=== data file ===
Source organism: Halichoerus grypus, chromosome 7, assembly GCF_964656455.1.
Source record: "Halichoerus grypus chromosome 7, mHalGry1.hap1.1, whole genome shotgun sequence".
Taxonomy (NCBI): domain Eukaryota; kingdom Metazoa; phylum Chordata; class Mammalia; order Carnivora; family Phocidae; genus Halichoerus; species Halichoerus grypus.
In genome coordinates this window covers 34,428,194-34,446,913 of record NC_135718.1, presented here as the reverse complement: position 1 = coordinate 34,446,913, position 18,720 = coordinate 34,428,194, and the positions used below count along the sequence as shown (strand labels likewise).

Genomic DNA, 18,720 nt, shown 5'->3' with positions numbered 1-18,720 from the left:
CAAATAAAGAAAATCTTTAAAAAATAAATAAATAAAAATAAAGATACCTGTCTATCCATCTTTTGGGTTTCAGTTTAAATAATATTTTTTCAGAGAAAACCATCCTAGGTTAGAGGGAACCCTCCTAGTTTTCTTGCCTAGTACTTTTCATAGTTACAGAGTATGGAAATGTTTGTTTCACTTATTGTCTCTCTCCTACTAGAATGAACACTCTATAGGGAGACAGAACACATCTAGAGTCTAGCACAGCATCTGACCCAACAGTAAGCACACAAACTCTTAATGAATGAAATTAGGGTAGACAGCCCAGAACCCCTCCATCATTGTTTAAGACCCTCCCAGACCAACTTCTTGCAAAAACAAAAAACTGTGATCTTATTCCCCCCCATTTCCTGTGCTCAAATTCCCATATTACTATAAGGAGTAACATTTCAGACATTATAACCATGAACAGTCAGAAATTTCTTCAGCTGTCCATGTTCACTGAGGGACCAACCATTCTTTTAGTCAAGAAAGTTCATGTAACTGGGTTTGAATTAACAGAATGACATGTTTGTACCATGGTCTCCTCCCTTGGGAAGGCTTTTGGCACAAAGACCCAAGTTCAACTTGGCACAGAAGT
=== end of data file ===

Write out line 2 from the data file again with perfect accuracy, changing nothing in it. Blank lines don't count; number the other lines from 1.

Source record: "Halichoerus grypus chromosome 7, mHalGry1.hap1.1, whole genome shotgun sequence".